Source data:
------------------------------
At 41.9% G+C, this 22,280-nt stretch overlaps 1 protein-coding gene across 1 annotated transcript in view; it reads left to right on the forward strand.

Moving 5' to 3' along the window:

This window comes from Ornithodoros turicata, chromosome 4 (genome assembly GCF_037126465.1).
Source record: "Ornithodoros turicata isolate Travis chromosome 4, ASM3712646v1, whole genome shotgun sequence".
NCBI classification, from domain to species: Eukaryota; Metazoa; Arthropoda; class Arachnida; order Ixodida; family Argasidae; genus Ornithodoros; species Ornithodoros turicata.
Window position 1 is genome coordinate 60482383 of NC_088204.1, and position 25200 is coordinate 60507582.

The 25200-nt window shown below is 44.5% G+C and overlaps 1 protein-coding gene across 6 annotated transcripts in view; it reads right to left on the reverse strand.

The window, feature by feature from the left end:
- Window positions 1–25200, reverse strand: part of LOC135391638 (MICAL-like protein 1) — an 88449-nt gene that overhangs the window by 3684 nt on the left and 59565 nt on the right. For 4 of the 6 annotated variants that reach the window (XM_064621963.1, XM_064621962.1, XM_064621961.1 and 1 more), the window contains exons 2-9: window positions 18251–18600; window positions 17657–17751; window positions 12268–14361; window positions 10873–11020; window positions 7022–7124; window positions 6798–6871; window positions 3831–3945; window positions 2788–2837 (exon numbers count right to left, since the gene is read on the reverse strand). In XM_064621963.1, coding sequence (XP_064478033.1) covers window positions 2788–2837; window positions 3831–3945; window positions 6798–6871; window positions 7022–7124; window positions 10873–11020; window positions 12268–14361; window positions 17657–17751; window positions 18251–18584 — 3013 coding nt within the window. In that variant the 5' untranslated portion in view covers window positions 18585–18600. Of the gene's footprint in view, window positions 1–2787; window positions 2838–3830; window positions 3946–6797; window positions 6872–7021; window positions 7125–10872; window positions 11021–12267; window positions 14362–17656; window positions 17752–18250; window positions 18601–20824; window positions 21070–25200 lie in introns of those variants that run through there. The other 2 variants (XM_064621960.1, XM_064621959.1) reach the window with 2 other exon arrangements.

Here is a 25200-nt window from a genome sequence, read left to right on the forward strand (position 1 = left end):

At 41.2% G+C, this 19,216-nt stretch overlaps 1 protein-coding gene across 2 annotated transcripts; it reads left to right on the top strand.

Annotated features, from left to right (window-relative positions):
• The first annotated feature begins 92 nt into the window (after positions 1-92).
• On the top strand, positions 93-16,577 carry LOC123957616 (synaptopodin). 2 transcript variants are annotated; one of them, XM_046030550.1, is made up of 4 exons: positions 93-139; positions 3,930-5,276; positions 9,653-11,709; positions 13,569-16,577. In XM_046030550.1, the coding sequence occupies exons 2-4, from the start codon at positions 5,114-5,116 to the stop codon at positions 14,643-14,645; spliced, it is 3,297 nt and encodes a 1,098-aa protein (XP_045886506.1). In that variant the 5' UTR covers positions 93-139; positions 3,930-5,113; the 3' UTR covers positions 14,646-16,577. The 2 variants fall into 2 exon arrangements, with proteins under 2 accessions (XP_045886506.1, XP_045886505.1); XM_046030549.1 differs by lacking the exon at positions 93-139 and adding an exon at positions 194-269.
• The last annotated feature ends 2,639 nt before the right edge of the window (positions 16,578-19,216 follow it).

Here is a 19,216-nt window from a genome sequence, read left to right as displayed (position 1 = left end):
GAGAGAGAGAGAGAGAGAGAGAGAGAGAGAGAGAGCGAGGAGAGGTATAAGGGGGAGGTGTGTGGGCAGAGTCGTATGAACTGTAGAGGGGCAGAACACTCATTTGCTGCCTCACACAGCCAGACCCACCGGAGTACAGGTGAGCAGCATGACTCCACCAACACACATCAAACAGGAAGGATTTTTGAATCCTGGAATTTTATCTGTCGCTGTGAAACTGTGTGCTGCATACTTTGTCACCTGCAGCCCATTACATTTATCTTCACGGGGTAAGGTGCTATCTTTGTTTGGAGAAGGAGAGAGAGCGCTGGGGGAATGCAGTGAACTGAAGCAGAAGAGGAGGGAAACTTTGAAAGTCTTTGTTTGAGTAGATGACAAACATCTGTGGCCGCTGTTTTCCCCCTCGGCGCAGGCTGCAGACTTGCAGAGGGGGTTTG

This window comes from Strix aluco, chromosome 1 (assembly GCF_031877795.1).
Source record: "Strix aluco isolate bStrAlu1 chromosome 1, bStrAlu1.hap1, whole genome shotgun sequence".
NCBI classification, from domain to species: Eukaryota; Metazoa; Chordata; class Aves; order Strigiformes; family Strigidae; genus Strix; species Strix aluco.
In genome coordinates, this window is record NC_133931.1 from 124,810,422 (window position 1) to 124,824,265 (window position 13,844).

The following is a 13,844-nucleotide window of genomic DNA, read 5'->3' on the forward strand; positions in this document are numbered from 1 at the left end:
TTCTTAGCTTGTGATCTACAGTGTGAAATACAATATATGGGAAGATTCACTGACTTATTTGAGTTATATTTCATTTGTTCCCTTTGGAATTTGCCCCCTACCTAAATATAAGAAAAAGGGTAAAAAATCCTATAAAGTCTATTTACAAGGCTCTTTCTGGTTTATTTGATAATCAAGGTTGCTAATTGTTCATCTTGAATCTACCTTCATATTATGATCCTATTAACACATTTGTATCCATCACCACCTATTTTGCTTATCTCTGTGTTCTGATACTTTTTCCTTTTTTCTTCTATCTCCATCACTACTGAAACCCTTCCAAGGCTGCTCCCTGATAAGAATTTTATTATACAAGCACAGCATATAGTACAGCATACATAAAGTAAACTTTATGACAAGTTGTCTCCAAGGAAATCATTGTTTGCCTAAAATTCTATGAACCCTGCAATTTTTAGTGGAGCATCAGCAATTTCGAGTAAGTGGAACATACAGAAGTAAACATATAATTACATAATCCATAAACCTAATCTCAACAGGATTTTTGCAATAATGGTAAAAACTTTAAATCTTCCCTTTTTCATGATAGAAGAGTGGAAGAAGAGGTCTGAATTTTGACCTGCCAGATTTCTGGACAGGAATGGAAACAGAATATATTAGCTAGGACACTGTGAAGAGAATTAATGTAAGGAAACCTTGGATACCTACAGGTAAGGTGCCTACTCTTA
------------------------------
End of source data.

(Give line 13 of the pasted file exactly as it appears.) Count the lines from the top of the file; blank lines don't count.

• The first annotated feature begins 92 nt into the window (after positions 1-92).